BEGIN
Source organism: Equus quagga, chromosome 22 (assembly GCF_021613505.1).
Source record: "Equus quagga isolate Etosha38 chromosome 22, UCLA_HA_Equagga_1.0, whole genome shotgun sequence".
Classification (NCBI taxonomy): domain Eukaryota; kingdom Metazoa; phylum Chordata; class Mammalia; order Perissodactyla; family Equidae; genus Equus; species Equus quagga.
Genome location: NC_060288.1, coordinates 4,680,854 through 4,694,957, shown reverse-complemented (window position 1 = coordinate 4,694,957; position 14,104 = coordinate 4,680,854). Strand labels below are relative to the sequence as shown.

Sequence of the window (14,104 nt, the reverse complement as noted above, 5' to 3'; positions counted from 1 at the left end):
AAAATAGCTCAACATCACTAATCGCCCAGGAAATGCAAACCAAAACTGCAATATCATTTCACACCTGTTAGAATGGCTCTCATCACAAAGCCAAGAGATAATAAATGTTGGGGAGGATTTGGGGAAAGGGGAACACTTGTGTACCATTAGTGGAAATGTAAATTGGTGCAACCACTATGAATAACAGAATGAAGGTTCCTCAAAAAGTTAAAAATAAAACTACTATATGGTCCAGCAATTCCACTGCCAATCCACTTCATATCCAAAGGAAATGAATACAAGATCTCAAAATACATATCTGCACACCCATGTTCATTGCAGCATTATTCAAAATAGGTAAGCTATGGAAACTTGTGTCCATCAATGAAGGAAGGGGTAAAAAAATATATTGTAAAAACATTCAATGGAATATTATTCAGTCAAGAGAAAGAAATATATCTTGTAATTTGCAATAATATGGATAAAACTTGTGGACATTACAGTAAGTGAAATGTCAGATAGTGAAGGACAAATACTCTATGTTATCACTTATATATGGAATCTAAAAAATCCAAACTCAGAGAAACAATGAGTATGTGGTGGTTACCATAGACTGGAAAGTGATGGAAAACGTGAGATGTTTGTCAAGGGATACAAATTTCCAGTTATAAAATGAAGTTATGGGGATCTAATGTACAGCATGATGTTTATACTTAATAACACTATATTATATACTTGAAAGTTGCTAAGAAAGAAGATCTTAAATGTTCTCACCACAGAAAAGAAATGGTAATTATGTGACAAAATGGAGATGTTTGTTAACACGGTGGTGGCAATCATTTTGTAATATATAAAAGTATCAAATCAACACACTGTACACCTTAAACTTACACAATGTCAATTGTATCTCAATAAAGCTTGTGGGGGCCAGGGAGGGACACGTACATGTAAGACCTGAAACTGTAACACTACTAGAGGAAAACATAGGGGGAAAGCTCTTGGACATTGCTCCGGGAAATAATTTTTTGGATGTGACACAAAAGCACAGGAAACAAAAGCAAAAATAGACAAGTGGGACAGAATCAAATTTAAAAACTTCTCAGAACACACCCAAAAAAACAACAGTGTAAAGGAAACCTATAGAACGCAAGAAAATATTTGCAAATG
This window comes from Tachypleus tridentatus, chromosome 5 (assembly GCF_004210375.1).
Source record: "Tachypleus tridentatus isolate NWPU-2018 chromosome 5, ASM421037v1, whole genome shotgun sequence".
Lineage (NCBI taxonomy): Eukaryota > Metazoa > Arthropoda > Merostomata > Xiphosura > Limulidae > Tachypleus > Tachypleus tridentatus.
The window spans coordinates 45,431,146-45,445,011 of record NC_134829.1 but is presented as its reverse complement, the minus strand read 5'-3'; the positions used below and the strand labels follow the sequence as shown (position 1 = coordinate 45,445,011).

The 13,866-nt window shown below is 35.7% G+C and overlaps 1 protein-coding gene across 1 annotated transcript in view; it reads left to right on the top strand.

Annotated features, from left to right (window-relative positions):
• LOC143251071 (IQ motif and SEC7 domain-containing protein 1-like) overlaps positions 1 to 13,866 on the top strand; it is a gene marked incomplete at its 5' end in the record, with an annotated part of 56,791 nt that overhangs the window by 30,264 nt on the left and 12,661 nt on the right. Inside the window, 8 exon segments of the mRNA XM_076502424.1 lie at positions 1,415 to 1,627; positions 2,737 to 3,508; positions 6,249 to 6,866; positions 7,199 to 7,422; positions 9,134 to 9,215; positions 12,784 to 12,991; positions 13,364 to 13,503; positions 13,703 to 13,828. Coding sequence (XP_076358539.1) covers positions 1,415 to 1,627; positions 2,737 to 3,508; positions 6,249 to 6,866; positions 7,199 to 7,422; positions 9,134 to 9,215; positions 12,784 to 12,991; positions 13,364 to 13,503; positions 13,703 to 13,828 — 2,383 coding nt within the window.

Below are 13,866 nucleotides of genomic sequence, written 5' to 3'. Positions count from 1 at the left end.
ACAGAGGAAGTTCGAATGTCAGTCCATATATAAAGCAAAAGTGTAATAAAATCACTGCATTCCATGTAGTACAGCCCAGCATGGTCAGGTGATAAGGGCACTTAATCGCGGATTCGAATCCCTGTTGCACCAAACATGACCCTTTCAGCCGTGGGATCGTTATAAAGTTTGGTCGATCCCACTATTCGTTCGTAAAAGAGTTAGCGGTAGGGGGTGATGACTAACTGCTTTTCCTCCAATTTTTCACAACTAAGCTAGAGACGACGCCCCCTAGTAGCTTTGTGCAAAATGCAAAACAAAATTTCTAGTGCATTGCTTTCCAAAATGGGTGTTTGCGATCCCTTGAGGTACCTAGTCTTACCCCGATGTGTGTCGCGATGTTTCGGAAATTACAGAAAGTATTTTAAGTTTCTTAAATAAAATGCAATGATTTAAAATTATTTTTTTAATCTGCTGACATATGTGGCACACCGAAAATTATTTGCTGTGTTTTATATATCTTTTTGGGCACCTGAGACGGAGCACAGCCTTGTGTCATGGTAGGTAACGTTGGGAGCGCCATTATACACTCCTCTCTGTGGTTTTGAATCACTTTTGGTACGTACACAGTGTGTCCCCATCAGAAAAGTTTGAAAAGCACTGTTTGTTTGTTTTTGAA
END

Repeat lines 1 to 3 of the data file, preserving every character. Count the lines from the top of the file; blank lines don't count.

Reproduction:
Source organism: Equus quagga, chromosome 22 (assembly GCF_021613505.1).
Source record: "Equus quagga isolate Etosha38 chromosome 22, UCLA_HA_Equagga_1.0, whole genome shotgun sequence".
Classification (NCBI taxonomy): domain Eukaryota; kingdom Metazoa; phylum Chordata; class Mammalia; order Perissodactyla; family Equidae; genus Equus; species Equus quagga.